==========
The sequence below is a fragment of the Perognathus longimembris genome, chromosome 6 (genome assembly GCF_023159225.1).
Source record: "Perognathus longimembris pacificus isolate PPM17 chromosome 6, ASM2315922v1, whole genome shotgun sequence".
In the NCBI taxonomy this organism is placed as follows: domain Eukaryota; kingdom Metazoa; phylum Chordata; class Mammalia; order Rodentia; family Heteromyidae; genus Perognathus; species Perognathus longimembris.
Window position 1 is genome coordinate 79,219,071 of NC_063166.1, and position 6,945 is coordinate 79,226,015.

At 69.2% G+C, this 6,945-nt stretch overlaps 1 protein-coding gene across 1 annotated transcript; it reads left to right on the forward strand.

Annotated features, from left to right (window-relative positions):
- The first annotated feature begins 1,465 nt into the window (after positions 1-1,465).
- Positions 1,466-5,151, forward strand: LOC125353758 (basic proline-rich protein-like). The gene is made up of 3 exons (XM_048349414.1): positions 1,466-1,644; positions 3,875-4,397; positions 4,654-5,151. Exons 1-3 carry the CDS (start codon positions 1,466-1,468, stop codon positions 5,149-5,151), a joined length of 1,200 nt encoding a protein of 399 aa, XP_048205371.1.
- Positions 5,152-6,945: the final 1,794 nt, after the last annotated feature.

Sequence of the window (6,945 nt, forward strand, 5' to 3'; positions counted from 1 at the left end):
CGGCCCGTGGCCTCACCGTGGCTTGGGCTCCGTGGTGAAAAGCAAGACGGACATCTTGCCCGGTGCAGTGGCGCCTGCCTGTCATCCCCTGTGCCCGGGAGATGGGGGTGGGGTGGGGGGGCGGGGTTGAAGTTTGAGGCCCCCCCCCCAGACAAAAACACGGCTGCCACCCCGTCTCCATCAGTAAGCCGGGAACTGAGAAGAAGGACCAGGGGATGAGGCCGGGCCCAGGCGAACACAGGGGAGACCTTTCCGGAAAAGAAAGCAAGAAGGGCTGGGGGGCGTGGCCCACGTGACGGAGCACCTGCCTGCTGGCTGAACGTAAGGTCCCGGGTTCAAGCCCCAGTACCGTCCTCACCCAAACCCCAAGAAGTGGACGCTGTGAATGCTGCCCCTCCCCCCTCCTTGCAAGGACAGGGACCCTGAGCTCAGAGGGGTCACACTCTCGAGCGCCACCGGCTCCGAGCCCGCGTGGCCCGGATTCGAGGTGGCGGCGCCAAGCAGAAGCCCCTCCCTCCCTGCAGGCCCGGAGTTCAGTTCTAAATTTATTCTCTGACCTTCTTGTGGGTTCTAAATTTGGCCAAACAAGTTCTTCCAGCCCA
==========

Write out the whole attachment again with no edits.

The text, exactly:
The sequence below is a fragment of the Perognathus longimembris genome, chromosome 6 (genome assembly GCF_023159225.1).
Source record: "Perognathus longimembris pacificus isolate PPM17 chromosome 6, ASM2315922v1, whole genome shotgun sequence".
In the NCBI taxonomy this organism is placed as follows: domain Eukaryota; kingdom Metazoa; phylum Chordata; class Mammalia; order Rodentia; family Heteromyidae; genus Perognathus; species Perognathus longimembris.
Window position 1 is genome coordinate 79,219,071 of NC_063166.1, and position 6,945 is coordinate 79,226,015.

At 69.2% G+C, this 6,945-nt stretch overlaps 1 protein-coding gene across 1 annotated transcript; it reads left to right on the forward strand.

Annotated features, from left to right (window-relative positions):
- The first annotated feature begins 1,465 nt into the window (after positions 1-1,465).
- Positions 1,466-5,151, forward strand: LOC125353758 (basic proline-rich protein-like). The gene is made up of 3 exons (XM_048349414.1): positions 1,466-1,644; positions 3,875-4,397; positions 4,654-5,151. Exons 1-3 carry the CDS (start codon positions 1,466-1,468, stop codon positions 5,149-5,151), a joined length of 1,200 nt encoding a protein of 399 aa, XP_048205371.1.
- Positions 5,152-6,945: the final 1,794 nt, after the last annotated feature.

Sequence of the window (6,945 nt, forward strand, 5' to 3'; positions counted from 1 at the left end):
CGGCCCGTGGCCTCACCGTGGCTTGGGCTCCGTGGTGAAAAGCAAGACGGACATCTTGCCCGGTGCAGTGGCGCCTGCCTGTCATCCCCTGTGCCCGGGAGATGGGGGTGGGGTGGGGGGGCGGGGTTGAAGTTTGAGGCCCCCCCCCCAGACAAAAACACGGCTGCCACCCCGTCTCCATCAGTAAGCCGGGAACTGAGAAGAAGGACCAGGGGATGAGGCCGGGCCCAGGCGAACACAGGGGAGACCTTTCCGGAAAAGAAAGCAAGAAGGGCTGGGGGGCGTGGCCCACGTGACGGAGCACCTGCCTGCTGGCTGAACGTAAGGTCCCGGGTTCAAGCCCCAGTACCGTCCTCACCCAAACCCCAAGAAGTGGACGCTGTGAATGCTGCCCCTCCCCCCTCCTTGCAAGGACAGGGACCCTGAGCTCAGAGGGGTCACACTCTCGAGCGCCACCGGCTCCGAGCCCGCGTGGCCCGGATTCGAGGTGGCGGCGCCAAGCAGAAGCCCCTCCCTCCCTGCAGGCCCGGAGTTCAGTTCTAAATTTATTCTCTGACCTTCTTGTGGGTTCTAAATTTGGCCAAACAAGTTCTTCCAGCCCA